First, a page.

5. Conclusions

Even though increasing evidences suggest a possible association between periodontitis and ARMD [10,43,44], ARMD has been previously related to alveolar bone loss, and periodontal pathogens have been identified in bioptic specimens from ARMD patients, in the present study, no significant differences were detected in clinical and radiographic periodontal parameters of cases vs. controls, supporting such an association.
The significant difference in CAL values recorded in hypertensive ARMD subjects when compared to non-hypertensive ones may lead to hypothesize that hypertension may be a pathogenic link between ARMD and periodontal disease.
However, further investigations with larger observational groups are needed to validate this hypothesis since the strict appropriate diagnostic methods herein applied to compare cases and controls have led to a reduced sample size, which may represent a potential weakness of the study, together with the possible selection and confusion biases related to the case-control study design.
A deeper insight into the etiopathogenic mechanisms underlying both ARMD onset and development and the association between macular degeneration and periodontal disease may pave the way for newly introduced patient-centered preventative strategies for the most common cause of blindness in elderly populations in industrialized countries, favoring an integrated multi-disciplinary approach to the elderly patients, thus merging dental specialties and medical knowledge.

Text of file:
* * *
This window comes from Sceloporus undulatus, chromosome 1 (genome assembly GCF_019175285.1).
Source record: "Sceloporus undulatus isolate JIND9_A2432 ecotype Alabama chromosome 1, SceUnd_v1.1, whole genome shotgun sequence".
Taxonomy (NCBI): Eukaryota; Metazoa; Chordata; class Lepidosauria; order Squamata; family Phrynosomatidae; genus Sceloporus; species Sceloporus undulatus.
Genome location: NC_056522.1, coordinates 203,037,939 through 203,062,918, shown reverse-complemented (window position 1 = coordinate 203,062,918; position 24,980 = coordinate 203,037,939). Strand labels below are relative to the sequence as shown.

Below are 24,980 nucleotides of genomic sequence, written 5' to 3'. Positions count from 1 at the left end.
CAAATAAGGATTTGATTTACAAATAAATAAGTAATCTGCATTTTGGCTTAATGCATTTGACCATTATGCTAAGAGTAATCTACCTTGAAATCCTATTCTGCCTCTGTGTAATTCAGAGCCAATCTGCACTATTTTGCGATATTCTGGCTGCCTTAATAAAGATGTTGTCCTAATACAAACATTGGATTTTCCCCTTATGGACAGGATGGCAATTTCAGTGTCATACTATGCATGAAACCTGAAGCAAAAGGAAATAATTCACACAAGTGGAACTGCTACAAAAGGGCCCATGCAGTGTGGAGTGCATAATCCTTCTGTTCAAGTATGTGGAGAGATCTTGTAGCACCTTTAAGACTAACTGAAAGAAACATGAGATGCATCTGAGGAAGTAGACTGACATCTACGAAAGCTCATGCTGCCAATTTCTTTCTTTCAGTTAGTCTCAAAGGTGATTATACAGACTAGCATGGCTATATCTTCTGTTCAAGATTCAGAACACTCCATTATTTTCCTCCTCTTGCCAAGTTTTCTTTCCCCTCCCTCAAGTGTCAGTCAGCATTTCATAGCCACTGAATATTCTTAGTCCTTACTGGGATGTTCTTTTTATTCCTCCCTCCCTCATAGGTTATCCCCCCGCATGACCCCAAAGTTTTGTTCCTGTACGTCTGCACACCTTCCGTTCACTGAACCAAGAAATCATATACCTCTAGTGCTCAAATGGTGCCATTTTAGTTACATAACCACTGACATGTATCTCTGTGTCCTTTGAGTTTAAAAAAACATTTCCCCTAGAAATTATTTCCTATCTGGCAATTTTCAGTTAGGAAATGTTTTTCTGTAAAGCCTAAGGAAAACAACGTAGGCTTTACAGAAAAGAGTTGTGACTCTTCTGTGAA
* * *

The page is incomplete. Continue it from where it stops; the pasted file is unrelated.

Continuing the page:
Author Contributions

Conceptualization, L.S., N.R., and C.S.; Methodology, L.S., N.R., M.L.R., and C.S.; Software, M.L.R.; Validation, M.L.R.; Formal Analysis, M.L.R.; Investigation, F.D.S., L.S., and M.D.B.; Data Curation, F.D.S., L.S., M.L.R., C.S., and M.D.B.; Writing—Original Draft Preparation, F.D.S., M.D.B., M.L.R., and L.S.; Writing—Review and Editing, F.D.S., L.S., M.L.R., N.R., M.D.B., and C.S.; Supervision, L.S. All authors have read and agreed to the published version of the manuscript.

Funding

This research received no external funding.

Conflicts of Interest

The authors declare no conflict of interest.

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Figure 1. Structural Optical Coherence Tomography (OCT) scan showing a neovascular Age-Related Macular Degeneration (ARMD).
Figure 1. Structural Optical Coherence Tomography (OCT) scan showing a neovascular Age-Related Macular Degeneration (ARMD).
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Figure 2. Structural OCT scan showing a neovascular ARMD.
Figure 2. Structural OCT scan showing a neovascular ARMD.